I was about seven years old when I had my first fall out with the man in the sky. My career ambition up to that point was to become a Nun. Yes. Yes it was.
I grew up in a small village and there was only one school in the area, which happened to be Catholic. I however, had not been baptised. But my older brother had. Each week, the school held a weekly mass. This meant that every child who had been baptised.. got to go up for a bit of the Body of Christ, (and some wine?) and a blessing.
Except for me. Of course. And one other kid. Having been singled out for not being baptised, our weekly ritual was to sit and watch, whilst every other child went up to receive their ‘holy’ bread.
And my first thought at being left out was….
“Really?! I think this is a bit bloody unfair. Is this man called God really that MEAN? I mean.. I’m only SEVEN!!!”. Actually I probably didn’t swear. I mean. I was only seven.
But that reality of being left out didn’t stop there. No. Because after that comes First Communion. Where all the other girls talk about dressing up in their pretty communion dresses. Every girl. Except. ME!
Instead, I was being told I will most likely end up in limbo, whilst everyone else will enter the Kingdom of Heaven, simply because of my non baptized status. Which wasn’t really that fair in my eyes.
And so after that, my default position, would usually end up with me questioning religion rather than rejoicing in it.
REFLECTION TIME: I often wonder if my life might have been different had I been baptised. Perhaps I might of fulfilled that ambition of being a Nun.
It’s not that I haven’t tried to believe. Or that I haven’t tried to submit myself to a spiritual ‘higher’ being or whatever. It’s just that. I was born cynical baby. I have found myself in churches since. I have prayed. And I have felt jealous of those who have been able to completely submit themselves to a faith. It’s always seemed like such a nice place to be. I just have never been able to… get there. I’ve never felt like I belonged.
So when I discovered the Sunday Assembly my instant thought was.
“Wow. What an awesome idea!!!”
You see. I’m just not sure I enjoy being told what I’m supposed to think or believe. Because if I don’t I don’t. I think it’s great if you do. But why do I have to believe what you believe. Can’t I just believe what I believe? I’m not saying that believing in what I believe is right. But why is what you believe right? And what I believe wrong? It’s not. Although obviously I can be wrong. I suppose I believe whatever works for the individual. Right?
Sorry. I was just enjoying digressing. Back to the POINT.
One thing I truly believe in, is humanity and the need to feel a belonging. So when I landed on the Sunday Assembly’s doorstep I believe it was just the thing I had been looking for.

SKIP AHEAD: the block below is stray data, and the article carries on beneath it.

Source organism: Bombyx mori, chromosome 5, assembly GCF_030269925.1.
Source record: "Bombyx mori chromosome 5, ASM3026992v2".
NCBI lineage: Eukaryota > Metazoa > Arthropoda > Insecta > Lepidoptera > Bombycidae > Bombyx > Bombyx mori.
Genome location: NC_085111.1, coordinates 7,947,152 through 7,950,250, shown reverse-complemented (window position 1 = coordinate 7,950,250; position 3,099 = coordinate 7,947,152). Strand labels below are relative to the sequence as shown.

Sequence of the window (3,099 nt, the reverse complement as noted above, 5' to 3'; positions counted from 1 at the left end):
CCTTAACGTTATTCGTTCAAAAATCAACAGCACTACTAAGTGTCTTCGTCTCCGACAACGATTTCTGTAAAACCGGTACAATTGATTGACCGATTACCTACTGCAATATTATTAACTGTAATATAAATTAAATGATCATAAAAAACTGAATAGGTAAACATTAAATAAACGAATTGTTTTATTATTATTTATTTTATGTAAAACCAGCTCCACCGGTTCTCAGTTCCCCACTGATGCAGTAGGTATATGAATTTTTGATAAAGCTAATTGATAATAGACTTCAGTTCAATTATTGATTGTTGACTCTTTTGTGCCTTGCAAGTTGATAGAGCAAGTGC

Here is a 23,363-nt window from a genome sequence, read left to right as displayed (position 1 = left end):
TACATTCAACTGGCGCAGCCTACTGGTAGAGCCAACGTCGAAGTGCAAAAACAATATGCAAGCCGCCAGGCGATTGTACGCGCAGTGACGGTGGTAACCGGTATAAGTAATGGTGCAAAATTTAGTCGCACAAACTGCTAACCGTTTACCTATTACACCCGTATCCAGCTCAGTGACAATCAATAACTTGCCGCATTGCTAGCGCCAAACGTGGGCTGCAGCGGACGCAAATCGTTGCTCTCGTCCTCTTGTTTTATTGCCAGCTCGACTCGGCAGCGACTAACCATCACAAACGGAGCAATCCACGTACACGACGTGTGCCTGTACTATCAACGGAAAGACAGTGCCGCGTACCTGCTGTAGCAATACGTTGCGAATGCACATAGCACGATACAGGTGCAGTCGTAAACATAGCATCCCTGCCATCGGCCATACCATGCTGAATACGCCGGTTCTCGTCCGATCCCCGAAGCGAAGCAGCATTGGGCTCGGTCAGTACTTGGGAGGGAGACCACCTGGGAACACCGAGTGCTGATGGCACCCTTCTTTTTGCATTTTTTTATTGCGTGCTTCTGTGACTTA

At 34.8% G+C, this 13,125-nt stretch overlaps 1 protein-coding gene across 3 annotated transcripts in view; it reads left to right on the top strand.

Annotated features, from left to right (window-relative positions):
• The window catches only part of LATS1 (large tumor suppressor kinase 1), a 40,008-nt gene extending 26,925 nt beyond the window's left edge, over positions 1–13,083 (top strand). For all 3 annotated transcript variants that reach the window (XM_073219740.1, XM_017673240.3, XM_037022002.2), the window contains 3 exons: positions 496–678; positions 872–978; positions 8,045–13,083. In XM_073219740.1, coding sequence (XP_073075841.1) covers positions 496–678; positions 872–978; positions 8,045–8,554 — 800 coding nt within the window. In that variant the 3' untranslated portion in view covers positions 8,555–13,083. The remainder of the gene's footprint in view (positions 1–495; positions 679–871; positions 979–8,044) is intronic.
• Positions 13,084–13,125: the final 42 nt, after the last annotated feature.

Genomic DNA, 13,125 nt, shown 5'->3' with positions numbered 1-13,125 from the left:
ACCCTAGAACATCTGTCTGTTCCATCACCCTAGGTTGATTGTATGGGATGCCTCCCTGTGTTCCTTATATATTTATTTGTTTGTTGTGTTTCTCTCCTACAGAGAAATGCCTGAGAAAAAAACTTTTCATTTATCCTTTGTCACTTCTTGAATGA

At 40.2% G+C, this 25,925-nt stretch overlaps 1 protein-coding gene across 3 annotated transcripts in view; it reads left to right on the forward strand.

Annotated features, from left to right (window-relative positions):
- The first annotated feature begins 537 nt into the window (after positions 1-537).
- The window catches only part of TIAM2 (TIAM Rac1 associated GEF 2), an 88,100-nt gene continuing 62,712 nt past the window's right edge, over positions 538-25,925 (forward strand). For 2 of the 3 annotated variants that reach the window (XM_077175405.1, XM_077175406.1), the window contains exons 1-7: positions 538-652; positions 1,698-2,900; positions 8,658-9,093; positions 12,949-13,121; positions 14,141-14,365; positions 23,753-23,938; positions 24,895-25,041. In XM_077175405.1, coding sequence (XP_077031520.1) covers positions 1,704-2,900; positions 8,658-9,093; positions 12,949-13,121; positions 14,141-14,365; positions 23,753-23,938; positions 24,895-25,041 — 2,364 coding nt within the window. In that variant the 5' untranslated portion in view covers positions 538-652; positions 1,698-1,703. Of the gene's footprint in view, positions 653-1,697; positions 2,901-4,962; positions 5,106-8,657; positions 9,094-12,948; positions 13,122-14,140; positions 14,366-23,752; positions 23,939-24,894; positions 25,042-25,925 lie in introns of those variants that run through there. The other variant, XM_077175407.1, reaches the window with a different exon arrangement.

So what is The Sunday Assembly and why is it so awesome?
The Sunday Assembly was created by Sanderson Jones and Pippa Evans and is a godless congregation that celebrates life. The congregation has talks, a band and the feel good factor of singing popular songs. Together.
The motto: live better, help often, wonder more. The mission: to help everyone find and fulfill their full potential. The vision: a godless congregation in every town, city and village that wants one.
The Sunday Assembly is there for everyone who wants to:
- Live Better. Aim to provide inspiring, thought-provoking and practical ideas that help people to live the lives they want to lead and be the people they want to be
- Help Often. Assemblies are communities of action building lives of purpose, encouraging us all to help anyone who needs it to support each other
- Wonder More. Hearing talks, singing as one, listening to readings and even playing games helps us to connect with each other and the awesome world we live in.
The Sunday Assembly
Is 100% celebration of life. We are born from nothing and go to nothing. Let’s enjoy it together.
Has no doctrine. We have no set texts so we can make use of wisdom from all sources.
Has no deity. We don’t do supernatural but we also won’t tell you you’re wrong if you do.
Is radically inclusive. Everyone is welcome, regardless of their beliefs – this is a place of love that is open and accepting.
Is free to attend, not-for-profit and volunteer run. We ask for donations to cover our costs and support our community work.
Has a community mission. Through our Action Heroes (you!), we will be a force for good.
Is independent. We do not accept sponsorship or promote outside businesses, organisations or services
Is here to stay. With your involvement, The Sunday Assembly will make the world a better place
We won’t won’t tell you how to live, but will try to help you do it as well as you can
And remember point 1… The Sunday Assembly is a celebration of the one life we know we have
I definitely recommend checking them out. You can find out more on their Facebook page:
I really enjoyed it. I hope you do too.